Interstitial Lung Diseases

At INTEGRIS Health, our goal is to help you breathe easier, with a multidisciplinary team that will do everything in their power to treat your interstitial lung disease.

The ins and outs of interstitial lung diseases.

What Is ILD?

If you've been diagnosed with an interstitial lung diseases, or ILD, you have a disease affecting the tissue and space around the air sacs in your lungs. Normally, your body makes just enough tissue to repair damage in your lungs, but in ILD, it makes too much. This causes scarring and thickening of the tissue around your lungs, and in turn makes it more difficult for oxygen to get into your bloodstream.

The symptoms and course of these diseases may vary from person to person, but the common link between the many forms of ILD is that they all begin with an inflammation of your bronchioles, alveoli or small blood vessels. These diseases may also be called interstitial pulmonary fibrosis or pulmonary fibrosis.

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The cause of interstitial lung disease is not known, but a major contributing factor is thought to be inhaling environmental or occupational pollutants, such as inorganic or organic dusts.

At INTEGRIS Health, our goal is to help you breathe easier, with a multi-discipline team that will do everything in their power to treat your breathing problem and fight diseases of your lungs and the tissue around them.

Understanding Interstitial Lung Diseases

The following are the most common symptoms for interstitial lung diseases. However, you may experience symptoms differently – and these symptoms may resemble other conditions or medical problems, so it’s always best to talk with your doctor. Interstitial lung disease symptoms include:

  • Shortness of breath, especially with exertion
  • Fatigue and weakness
  • Loss of appetite
  • Loss of weight
  • Dry cough that does not produce phlegm
  • Discomfort in the chest
  • Labored breathing
  • Hemorrhage in the lungs

In addition to a complete medical history and physical examination, your doctor may request the following tests:

  • Pulmonary Function Tests: Diagnostic tests that help to measure the lungs' ability to exchange oxygen and carbon dioxide appropriately. The tests are usually performed with special machines that the person must breathe into, and may include the following:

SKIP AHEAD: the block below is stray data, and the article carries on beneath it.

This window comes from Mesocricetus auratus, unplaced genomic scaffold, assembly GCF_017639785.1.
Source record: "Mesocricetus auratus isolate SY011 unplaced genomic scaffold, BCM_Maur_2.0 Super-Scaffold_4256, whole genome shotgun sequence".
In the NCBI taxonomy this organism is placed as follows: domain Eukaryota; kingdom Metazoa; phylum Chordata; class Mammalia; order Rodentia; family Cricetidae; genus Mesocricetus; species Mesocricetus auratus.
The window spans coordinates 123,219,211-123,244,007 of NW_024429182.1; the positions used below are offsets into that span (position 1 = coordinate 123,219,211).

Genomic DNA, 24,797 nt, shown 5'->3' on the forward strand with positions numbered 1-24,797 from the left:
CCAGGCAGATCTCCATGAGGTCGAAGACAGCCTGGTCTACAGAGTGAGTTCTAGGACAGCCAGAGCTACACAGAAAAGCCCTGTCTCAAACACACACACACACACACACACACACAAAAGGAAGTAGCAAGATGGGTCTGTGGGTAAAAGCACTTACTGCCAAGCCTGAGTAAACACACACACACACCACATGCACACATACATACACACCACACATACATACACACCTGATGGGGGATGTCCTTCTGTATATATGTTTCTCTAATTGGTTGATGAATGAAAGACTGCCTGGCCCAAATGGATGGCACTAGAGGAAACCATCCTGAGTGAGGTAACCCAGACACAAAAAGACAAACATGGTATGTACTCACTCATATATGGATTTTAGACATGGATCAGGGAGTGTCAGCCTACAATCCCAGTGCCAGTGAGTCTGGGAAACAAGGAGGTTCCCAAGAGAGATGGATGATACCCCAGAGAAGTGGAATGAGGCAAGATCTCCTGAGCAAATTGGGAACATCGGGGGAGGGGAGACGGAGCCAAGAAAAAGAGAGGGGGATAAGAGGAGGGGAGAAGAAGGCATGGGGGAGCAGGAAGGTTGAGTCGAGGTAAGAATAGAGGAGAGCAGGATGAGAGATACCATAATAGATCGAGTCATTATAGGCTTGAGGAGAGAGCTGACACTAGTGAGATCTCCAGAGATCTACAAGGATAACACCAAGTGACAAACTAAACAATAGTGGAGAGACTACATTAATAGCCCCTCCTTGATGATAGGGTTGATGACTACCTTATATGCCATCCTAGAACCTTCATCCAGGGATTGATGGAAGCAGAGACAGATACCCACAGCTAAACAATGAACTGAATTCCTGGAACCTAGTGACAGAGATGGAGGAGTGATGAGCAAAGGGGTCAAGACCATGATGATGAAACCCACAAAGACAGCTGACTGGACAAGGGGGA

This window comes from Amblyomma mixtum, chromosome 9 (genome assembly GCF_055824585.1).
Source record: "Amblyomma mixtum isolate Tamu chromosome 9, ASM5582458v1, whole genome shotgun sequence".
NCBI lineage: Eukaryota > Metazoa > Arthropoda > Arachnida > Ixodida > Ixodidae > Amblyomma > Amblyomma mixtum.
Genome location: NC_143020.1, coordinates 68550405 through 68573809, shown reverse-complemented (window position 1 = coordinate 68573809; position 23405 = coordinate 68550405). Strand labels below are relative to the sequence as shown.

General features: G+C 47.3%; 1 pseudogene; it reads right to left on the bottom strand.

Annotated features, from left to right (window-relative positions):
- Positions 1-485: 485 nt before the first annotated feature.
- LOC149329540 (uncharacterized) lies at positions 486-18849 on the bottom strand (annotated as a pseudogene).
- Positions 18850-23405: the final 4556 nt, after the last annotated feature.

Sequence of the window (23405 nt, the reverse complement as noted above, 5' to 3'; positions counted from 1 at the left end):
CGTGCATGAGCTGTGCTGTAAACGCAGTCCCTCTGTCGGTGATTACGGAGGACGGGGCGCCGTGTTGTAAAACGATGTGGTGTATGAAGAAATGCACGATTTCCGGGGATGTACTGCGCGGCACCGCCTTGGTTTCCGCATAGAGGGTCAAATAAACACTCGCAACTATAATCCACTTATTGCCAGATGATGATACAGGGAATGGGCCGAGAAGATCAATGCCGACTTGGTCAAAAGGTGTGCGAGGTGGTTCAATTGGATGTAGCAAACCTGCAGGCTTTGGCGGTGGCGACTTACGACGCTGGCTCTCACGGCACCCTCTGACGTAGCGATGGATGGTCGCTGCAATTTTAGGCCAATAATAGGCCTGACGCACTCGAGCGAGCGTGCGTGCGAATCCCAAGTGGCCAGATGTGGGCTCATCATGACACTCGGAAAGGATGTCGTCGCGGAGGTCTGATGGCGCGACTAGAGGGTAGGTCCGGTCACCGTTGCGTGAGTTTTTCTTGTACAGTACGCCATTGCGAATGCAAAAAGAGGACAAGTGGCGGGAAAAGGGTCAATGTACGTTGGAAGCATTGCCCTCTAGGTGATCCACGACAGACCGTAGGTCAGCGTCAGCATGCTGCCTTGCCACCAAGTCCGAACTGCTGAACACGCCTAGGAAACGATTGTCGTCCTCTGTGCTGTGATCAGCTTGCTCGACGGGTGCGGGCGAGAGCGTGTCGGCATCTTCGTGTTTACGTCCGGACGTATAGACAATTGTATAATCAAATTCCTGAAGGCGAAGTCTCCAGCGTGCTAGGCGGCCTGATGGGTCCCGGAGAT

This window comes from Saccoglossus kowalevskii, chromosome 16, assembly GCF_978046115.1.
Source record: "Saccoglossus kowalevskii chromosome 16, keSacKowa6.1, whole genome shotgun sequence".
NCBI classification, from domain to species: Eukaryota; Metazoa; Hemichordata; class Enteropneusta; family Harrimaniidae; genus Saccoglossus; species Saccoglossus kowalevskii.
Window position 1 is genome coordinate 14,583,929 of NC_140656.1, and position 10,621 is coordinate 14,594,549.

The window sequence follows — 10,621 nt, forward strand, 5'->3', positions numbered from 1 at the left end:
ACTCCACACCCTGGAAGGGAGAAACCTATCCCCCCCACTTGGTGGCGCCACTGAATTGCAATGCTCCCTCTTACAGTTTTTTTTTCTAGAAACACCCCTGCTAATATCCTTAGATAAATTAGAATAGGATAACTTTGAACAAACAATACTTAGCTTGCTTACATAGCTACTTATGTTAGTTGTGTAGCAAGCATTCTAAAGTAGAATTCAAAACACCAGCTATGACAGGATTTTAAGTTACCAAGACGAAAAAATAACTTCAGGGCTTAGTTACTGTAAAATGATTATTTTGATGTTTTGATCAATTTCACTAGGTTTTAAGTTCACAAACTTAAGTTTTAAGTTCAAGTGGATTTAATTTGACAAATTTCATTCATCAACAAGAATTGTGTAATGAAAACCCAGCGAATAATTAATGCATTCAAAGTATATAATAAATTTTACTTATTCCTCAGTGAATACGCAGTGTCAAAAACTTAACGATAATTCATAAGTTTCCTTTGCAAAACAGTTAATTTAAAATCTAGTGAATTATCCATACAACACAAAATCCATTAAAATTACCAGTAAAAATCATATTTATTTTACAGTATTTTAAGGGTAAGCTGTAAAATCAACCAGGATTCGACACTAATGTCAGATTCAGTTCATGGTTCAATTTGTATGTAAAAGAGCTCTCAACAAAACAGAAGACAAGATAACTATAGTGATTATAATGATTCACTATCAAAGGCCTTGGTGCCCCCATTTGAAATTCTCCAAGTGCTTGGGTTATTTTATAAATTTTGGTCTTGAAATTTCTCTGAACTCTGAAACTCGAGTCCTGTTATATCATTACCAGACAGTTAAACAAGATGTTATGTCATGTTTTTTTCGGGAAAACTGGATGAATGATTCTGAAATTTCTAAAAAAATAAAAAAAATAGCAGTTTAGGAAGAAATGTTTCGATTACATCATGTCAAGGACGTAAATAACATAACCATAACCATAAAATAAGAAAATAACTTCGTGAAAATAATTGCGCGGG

• Spirometry: The test is performed by blowing as hard as possible into a tube connected to a small machine (a spirometer) that measures the amount and speed of air breathed in and out. This is one of the simplest, most common pulmonary function tests and is used for the following:
    • Determining how well the lungs receive, hold and utilize air
    • Monitoring lung disease
    • Monitoring effectiveness of treatment
    • Determining severity of a lung disease
    • Determining whether the lung disease is restrictive (decreased airflow) or obstructive (disruption of airflow)
  • Peak Flow Monitor (PFM): A device used to measure the fastest speed which you can blow air out of your lungs. During an asthma or other respiratory flare up, the large airways in the lungs slowly begin to narrow. This will slow the speed of air leaving the lungs and can be measured with a PFM. This measurement is very important in evaluating how well or how poorly the disease is being controlled.

Other Tests:

  • Chest X-Rays: A diagnostic test that uses invisible electromagnetic energy beams to produce images of internal tissues, bones, and organs onto film.
  • Blood Tests: Arterial blood gas to analyze the amount of carbon dioxide and oxygen in the blood.
  • High-Resolution Computed Tomography Scan (also called an HRCT, CT, or CAT Scan): A diagnostic imaging procedure that uses a combination of X-rays and computer technology to produce detailed images of any part of the body, including the bones, muscles, fat, and organs.
  • Bronchoscopy: The examination of the bronchi (the main airways of the lungs) using a flexible tube (bronchoscope). Bronchoscopy helps to evaluate and diagnose lung problems, assess blockages, obtain samples of tissue and/or fluid, and/or to help remove a foreign body. Bronchoscopy may include a biopsy or bronchoalveolar lavage.
  • Bronchoalveolar Lavage: A medical procedure to remove cells from the lower respiratory tract to help identify inflammation and exclude certain causes.
  • Lung Biopsy: A procedure to remove tissue from the lung for examination in the pathology laboratory.

Specific treatment for your interstitial lung disease will be determined by your doctor based on your age, overall health, medical history, the extent of the disease and your tolerance for specific medications, procedures, or therapies. Of course, your personal opinions and preferences will also be taken into consideration. Treatments may include:

  • Oral Medications: Including corticosteroids and cyclophosphamide (Cytoxan).
  • Oxygen Supplementation: From portable containers.
  • Pulmonary Rehabilitation
  • Lung Transplantation

Our pulmonary rehabilitation programs at INTEGRIS help you by creating individualized plans and education, so you can do more things you enjoy. Support services include:

  • Stress management, relaxation exercises and emotional support
  • Medication management
  • Exercises for physical conditioning programs
  • Assistance with obtaining respiratory equipment and portable oxygen
  • Lung medication
  • Infection control
  • Oxygen and equipment

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